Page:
The figures for the Liberal Party and the Greens are most striking – both showing a large spike in donor funding in 2014, followed by dramatic falls in 2015. Donations for the Greens amounted to just under $22 million in 2014, and collapsed to a little under $9.5 million in 2015. Only the National Party managed to a maintain relatively stable level of donations between 2014 and 2015.
What does this slump in political donations mean? Does it mean that donors are all of a sudden strapped for cash? Unlikely. What it perhaps does reveal is the level of dissatisfaction in the electorate; such a high level of dissatisfaction with the major political parties which has reached fever pitch in large quarters of the community. The immense popularity of Donald Trump in the United States accounts for the present high level of dissatisfaction with politicians; dissatisfaction which appears to growing and increasingly expressed thoughout the West.
The current dissatisfaction with politicians is not surprising, especially when we see top politicians express their support for Australia becoming a republic on Australia Day when the matter is off the agenda for most Australians. This shows an alarming disconnect between the political class and the grass roots of the community, and has been revealed over the last few days through a myriad of other issues that have been raised and promoted including gay marriage (and keeping the matter in hands of politicians), as well as changing the Australian flag.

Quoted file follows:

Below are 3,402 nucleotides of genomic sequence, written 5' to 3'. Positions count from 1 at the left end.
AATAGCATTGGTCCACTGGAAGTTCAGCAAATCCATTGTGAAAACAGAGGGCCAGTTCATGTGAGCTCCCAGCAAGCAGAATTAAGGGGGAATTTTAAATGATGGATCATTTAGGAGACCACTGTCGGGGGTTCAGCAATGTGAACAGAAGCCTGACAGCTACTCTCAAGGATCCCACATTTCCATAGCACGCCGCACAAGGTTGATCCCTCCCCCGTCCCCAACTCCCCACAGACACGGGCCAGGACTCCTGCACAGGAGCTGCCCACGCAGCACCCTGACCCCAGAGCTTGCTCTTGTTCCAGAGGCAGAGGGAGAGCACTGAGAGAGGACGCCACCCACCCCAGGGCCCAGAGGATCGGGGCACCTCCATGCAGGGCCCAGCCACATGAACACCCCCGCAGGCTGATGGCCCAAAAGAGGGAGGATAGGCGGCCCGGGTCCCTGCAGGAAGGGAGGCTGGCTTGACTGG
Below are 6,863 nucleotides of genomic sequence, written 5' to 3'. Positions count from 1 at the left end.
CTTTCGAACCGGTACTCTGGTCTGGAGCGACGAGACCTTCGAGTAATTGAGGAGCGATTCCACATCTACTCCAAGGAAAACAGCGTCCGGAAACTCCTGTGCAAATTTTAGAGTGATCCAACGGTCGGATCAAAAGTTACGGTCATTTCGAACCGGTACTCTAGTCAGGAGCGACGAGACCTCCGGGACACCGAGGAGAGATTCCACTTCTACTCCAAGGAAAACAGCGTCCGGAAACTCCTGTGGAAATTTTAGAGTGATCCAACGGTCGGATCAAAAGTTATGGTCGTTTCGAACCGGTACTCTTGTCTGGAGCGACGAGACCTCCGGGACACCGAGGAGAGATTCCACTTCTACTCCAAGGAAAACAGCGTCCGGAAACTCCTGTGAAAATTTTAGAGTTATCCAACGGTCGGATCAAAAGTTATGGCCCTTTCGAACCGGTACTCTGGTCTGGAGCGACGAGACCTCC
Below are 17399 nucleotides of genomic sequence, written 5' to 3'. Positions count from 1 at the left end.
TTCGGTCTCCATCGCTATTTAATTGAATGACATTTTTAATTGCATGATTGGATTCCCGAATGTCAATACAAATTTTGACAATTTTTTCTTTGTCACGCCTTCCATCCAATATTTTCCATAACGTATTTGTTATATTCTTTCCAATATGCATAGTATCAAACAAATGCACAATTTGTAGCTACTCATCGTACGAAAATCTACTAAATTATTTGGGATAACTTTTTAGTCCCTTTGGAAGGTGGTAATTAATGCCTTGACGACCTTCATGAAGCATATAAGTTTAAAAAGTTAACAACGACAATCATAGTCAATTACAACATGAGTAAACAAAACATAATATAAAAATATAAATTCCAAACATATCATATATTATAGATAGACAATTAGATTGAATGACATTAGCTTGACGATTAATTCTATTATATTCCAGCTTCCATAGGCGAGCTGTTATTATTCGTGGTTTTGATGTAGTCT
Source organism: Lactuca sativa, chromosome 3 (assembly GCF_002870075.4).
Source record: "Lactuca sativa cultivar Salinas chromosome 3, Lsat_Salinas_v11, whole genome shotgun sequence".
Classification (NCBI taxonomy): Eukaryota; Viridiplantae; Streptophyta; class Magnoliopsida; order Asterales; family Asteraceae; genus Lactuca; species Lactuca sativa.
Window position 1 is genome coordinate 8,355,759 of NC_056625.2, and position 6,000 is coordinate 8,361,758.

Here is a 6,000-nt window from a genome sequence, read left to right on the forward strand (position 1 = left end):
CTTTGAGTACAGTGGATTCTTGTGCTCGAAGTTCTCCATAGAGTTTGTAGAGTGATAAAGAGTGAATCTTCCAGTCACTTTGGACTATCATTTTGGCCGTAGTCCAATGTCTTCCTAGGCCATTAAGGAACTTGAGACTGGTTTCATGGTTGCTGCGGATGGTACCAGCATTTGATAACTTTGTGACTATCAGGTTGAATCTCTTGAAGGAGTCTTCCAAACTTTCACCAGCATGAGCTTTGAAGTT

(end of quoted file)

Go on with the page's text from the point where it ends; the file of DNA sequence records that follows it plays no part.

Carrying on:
These frankly ideological issues are simply not of major concern for most Australians, but reflect the priorities of our political class and ‘cultural elites.’
The slump in funding for the main political parties reveals the high level of dissatisfaction with our political leaders. Moreover, it shows that the divisions in our community are not so much over things like race, gender and sexual orientation, but between the political class and cultural elites, and the rest of Australia.
Photo by Australian Embassy Jakarta